In today’s video, we discuss something subjective – are video game remasters good or bad? And...
Bishock Infinite’s Ken Levine Believes Violence is an Essential Story Device
Ken Levine, Creative Director & Co-Founder of Irrational Games, has captivated the masses with Bioshock Infinite and while the game has had some minor critique on removing the “non-combat” parts of the game that were demonstrated in the earlier versions of the game it appears that Ken has an answer to the reason of why this was so.
Ken Levine has said that Violence has been a story device since the dawn of time, he believes that a game cannot really have a good form of story telling without violence.
In his interview with GameSpot, he says: (Courtesy of the Source)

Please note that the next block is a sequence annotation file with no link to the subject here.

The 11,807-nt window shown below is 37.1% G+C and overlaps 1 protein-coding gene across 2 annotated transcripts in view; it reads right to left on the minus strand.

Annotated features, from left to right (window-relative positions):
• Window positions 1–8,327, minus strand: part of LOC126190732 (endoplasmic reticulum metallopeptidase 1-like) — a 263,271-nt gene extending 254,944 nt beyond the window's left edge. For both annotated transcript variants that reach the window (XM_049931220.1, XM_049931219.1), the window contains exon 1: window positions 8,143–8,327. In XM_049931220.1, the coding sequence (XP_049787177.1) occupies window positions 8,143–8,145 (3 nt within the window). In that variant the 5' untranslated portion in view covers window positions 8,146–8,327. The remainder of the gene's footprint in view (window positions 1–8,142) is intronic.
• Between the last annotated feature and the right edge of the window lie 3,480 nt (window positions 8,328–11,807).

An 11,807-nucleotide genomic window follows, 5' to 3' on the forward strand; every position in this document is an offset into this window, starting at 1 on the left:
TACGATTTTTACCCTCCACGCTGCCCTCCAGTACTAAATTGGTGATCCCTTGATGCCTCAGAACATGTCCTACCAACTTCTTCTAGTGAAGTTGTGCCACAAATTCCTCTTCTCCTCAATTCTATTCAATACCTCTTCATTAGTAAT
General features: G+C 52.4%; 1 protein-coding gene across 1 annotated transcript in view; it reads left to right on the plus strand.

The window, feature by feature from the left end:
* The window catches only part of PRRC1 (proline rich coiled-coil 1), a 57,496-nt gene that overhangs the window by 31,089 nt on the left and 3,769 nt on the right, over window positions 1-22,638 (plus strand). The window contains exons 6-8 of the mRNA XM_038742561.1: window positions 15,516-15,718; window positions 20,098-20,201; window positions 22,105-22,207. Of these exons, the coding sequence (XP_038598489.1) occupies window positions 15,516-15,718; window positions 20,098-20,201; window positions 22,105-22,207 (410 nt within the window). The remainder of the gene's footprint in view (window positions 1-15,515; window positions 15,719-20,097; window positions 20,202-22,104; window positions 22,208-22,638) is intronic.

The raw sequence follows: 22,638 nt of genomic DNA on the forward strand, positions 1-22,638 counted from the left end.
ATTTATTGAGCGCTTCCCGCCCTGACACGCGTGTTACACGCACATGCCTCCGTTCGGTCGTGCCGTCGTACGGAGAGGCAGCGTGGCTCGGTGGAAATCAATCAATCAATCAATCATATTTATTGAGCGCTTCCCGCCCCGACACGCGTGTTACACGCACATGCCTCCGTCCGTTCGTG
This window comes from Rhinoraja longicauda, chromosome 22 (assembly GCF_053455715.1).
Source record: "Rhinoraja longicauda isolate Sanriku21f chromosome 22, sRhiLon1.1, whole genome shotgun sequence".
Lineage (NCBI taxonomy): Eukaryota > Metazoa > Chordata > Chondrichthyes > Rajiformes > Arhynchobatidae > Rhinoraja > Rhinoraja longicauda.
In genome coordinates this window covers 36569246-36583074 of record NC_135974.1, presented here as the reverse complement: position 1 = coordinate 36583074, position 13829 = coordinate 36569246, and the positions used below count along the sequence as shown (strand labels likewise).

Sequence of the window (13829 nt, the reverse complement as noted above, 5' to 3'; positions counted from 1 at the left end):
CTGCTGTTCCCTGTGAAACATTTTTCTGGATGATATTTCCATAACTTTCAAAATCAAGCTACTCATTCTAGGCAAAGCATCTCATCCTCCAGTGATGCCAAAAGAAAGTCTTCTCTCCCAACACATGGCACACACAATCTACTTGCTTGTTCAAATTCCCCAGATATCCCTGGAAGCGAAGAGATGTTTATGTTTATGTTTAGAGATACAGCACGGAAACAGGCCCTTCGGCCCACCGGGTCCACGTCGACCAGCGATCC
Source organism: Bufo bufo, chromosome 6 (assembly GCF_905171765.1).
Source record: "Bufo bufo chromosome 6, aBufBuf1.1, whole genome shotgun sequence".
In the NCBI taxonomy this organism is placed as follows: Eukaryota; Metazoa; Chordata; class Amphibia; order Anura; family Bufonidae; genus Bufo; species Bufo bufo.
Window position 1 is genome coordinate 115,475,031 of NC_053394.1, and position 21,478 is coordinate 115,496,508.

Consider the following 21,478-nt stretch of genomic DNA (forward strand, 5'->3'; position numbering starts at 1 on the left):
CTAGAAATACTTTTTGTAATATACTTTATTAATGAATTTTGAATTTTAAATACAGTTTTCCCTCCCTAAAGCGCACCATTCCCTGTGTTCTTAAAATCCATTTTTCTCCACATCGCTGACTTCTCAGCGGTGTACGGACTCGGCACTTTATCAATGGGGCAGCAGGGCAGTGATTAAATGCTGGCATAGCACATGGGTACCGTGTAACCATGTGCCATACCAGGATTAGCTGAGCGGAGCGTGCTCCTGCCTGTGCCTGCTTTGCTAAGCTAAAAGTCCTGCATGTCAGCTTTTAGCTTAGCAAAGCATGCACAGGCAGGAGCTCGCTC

Violence, for better or for worse, is…going back to the dawn of narrative, is a part of the story teller’s toolkit. I think the other point is they call them first-person shooters; F-P-S. There’s the F-P, the first-person aspect of being, inhabiting a character’s role,” he added. And then there’s the S part, which is the shooter part. And I’m not sure that they’re necessarily one in the same.
While I completely agree with his point of view, I disagree that violence is a story device. Games like Journey, The Unfinished Swan & Flower are only a few of many good examples where the game is able to weave a mysterious and captivating story without firing a single bullet or having scripted explosion sequences but still leave the players with an everlasting impression.
For the most part, Ken Levine does make some pretty valid arguments, that most of the games in today’s era won’t be able to capture the audience’s attention without the addition of violence; this is especially true for FPS games among other genres.